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Glock light trigger spring PLAIN AND SIMPLE!

Discussion in 'Gunsmithing' started by tercel89, Feb 5, 2010.


  1. tercel89

    tercel89
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    I am so confused as to all kinds of Glock trigger springs that make the trigger light and all . I have searched and all and got SSSOOOOO confused with all the crap .
    My questions is this : What is the most RELIABLE light weight trigger spring that is available for a G-17 ? And while we are on it , a G-26 .
    I want something that is very light yet RELIABLE .
    I have carried a Glock since 1994 and have had the stock triggers and my brother got into Ruger 10/22's and he is putting incredible light triggers in them . Very awesome and so I thought I should do this to my Glocks.
    Any help is appreciated :cool:
     

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  2. Dingus

    Dingus
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    For reliability, you best bet is a factory "-" connector. It will reduce trigger pull by about 1#.
     

  3. tercel89

    tercel89
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    what is a" factory "-" connector. "
     
  4. tercel89

    tercel89
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    A factory "-" connector . What is it ?
     
  5. 3rdgen40

    3rdgen40
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    .45 fanatic

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    No offense....but you probably are better off not messing with your trigger.Take it to a Glock Armorer or gunsmith.

    ETA:"Very light" trigger pull in a carry gun is a very bad idea.
     
    #5 3rdgen40, Feb 5, 2010
    Last edited: Feb 5, 2010
  6. FillYerHands

    FillYerHands
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    you son of a

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    +1 on both counts.
     
  7. MAJORSDAD

    MAJORSDAD
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    Just get one of the factory 3.5 lb connectors and that will give you a little lighter but reliable trigger pull.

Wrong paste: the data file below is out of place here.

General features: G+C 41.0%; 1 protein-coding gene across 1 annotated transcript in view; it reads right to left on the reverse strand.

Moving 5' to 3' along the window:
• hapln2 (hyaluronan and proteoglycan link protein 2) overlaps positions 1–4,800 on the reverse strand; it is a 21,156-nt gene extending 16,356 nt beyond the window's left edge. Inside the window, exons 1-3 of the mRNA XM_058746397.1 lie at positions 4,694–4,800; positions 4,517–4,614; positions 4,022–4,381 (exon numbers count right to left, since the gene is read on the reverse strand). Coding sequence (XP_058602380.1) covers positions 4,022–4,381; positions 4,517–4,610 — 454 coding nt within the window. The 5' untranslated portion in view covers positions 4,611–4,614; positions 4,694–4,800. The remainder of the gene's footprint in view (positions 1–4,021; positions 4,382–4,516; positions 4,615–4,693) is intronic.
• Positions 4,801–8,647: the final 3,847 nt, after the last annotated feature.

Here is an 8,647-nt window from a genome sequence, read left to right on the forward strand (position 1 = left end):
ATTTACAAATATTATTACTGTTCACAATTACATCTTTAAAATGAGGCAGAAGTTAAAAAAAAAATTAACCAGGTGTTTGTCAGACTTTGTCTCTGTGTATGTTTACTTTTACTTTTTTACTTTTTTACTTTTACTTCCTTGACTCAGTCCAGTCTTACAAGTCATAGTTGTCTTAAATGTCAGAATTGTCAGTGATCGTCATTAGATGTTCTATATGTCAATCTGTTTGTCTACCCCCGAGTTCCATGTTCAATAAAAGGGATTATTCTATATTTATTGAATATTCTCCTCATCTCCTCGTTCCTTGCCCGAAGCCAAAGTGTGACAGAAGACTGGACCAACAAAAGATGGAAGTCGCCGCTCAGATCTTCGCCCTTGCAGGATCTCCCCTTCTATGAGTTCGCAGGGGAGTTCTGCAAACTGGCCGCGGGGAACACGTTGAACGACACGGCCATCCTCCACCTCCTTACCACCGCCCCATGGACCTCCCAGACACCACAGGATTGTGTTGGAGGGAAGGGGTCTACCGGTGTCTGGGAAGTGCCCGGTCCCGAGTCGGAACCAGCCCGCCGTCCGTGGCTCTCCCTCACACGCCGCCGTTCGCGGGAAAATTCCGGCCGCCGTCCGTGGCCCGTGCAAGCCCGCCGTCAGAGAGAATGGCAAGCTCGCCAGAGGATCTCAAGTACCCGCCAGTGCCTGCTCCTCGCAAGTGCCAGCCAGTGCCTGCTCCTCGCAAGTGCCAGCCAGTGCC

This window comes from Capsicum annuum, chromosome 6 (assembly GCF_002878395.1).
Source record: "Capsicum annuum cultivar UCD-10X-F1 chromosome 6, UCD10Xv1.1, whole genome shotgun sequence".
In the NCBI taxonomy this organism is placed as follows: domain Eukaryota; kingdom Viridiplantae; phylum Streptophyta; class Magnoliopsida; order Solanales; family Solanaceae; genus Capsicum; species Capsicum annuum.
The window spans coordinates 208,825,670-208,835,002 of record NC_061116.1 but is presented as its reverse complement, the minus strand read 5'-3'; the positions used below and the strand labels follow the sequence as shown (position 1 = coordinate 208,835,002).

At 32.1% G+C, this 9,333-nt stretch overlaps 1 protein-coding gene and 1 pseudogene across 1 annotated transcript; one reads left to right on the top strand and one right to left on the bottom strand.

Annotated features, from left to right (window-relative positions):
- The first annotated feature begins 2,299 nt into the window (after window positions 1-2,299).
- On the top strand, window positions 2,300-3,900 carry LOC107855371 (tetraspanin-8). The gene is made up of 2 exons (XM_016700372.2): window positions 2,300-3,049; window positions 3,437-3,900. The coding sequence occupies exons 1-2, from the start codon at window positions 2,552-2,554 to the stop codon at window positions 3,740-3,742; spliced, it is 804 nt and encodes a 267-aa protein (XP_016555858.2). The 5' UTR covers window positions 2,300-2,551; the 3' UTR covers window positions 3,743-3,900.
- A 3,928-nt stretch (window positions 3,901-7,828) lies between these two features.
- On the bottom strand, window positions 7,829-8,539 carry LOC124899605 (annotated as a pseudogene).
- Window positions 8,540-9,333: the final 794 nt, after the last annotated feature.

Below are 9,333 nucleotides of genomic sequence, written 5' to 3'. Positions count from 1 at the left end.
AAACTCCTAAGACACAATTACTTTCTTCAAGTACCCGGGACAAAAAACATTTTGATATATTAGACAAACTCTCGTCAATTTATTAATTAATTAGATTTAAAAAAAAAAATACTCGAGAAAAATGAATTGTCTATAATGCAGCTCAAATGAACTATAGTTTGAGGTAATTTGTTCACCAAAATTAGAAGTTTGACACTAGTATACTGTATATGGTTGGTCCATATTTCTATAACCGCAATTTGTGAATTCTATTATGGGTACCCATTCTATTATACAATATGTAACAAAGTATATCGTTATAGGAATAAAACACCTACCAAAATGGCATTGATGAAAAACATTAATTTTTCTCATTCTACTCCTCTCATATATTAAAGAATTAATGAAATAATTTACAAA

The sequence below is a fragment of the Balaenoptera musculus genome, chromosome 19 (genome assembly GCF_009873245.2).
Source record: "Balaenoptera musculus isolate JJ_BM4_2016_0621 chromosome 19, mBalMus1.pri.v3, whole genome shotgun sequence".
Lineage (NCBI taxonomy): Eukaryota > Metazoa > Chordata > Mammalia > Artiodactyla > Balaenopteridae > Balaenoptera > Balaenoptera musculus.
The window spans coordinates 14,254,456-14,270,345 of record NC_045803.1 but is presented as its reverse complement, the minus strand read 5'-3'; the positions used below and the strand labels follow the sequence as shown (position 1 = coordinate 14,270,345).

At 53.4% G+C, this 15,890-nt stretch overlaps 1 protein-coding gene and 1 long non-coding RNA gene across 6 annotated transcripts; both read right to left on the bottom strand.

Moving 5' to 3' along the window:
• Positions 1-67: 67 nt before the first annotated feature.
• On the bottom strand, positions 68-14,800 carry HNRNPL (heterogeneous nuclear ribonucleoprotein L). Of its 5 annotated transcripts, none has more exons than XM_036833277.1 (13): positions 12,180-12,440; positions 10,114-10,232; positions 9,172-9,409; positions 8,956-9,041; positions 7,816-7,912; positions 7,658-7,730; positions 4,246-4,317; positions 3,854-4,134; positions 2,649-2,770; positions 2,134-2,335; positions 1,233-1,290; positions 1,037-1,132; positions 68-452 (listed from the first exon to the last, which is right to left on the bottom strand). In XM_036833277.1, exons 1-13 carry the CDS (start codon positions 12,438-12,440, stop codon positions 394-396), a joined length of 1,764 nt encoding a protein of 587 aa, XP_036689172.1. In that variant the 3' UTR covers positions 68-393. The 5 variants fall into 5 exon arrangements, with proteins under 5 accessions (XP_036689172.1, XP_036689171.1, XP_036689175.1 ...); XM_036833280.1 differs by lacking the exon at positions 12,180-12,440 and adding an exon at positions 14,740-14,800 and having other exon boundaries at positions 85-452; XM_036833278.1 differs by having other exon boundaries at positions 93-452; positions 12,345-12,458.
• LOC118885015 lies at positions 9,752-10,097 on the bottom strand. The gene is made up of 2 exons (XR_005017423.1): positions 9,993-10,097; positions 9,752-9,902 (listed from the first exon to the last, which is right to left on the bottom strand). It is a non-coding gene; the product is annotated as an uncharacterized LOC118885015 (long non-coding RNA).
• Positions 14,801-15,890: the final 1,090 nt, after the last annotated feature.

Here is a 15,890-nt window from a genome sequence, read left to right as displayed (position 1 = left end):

8. Jager1147

    Jager1147
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    If the gun is a range or target gun, a Wolff 4lb. striker spring along with a lightened striker will be reliable, but stock strikers are best with heavier springs. You need to know how springs affect each other in the Glock before you start tinkering.

    Check here http://vanekcustom.com/index.html for drop in triggers and parts.
     
  9. ChrisJn

    ChrisJn
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    "Old Bill"

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    A "-" connector is 4.5lb. A "+" connector is 8.5lb. The markings can be found at the top of the connector. The standard connector, which has no markings, is 5.5lb
     
  10. tercel89

    tercel89
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    I can and do detail strips all my glocks one time every year so I am very familiar with the parts , just not the names.
     
  11. tercel89

    tercel89
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    I have never pulled the trigger on a 3.5lb trigger in a glock before . Does it get rid or reduce that last bit of creep and poundage just as the striker is about to release?
     
  12. tercel89

    tercel89
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    Also , I dont want it to be so light that it will cause a light primer strike or is that possible ? Doesnt look like it would since the striker has its own spring .
     
  13. ChrisJn

    ChrisJn
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    "Old Bill"